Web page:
Dozens of people have been injured in a major clash between hard-line Islamic protesters and government supporters in the town of Zarqa in Jordan on Friday.

The protesters -- radical Salafi Muslims, a fundamentalist sect some have likened to Al-Qaeda – converged in town against a smaller group of people loyal to the Jordanian king and beat them with clubs, fists and stones.

[The police] had to fire tear gas after a group of Islamist Salafists attacked some citizens following their demonstration in Zarqa, accusing them of being atheists, a witness told Agence France Presse.

Outside the town's Omar ibn Khattab Mosque, Salafi leaders delivered speeches condemning Jordan’s ties to the U.S. and called for the imposition of Islamic Sharia law in the country.
Salafis are also demanding the release of comrades who are in prison allegedly for plotting terrorist attacks in Jordan.

Salafi leader Abed Shihadeh al-Tahawi told the crowd: The Jordanian government has been chasing us everywhere for Americans' sake. We're not going anywhere. One day all the Arab world will be ours. We will have Shania law rule in Jordan. It's only a matter of time, and all America and Israel's efforts will go away.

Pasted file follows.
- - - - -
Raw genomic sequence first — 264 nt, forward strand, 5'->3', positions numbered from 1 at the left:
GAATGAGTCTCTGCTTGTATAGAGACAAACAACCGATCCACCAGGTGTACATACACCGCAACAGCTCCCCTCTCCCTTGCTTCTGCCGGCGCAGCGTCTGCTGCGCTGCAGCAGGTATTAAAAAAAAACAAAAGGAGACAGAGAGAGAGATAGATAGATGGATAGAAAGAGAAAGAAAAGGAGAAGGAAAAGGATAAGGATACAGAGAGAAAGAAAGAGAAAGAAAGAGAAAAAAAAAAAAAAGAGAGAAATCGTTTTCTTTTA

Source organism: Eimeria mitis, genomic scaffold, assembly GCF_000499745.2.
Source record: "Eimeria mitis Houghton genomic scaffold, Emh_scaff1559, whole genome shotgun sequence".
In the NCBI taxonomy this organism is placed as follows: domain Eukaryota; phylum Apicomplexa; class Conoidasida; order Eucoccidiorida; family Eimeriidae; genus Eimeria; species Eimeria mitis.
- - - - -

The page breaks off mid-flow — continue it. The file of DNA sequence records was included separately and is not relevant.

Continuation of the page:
Zarqa, an industrial city north of Amman, is where the Iraqi Al-Qaeda chief Abu Musab al-Zarqawi was born.

Salafis are officially banned in Jordan, but it has somehow been able to thrive.

Although they are opposed to the king and the government, the Salafis have a drastically different outlook from the mainstream protesters who comprise primarily leftists, trade unionists, students, secularists and moderate Islamic groups.

Across the country, thousands of other Jordanians demonstrated to demand democratic reforms.

At least 1000 rallied outside the municipal building in the capital Amman. They held a large Jordanian flag and shouted: We sacrifice our blood and soul for Jordan. Reform the system now.

They were kept apart by police from a pro-government assemblage who chanted:Those who fight us, beware! Our rocks will smash your heads.

However, protesters in Jordan seem to be making a strong distinction between the king, Abdullah II, and the government. They are seeking the overthrow of their ruling monarch – rather they want some of his authority reduced., for example, his right to appoint the prime minister.

Demonstrators have also asked for new laws on elections and political parties.

The road to reform is long, said Muath Khawaldeh, spokesman for the protesters said, according to media reports.

So far we have not seen serious steps taken by government. But this won't stop us protesting until our demands are met, he said.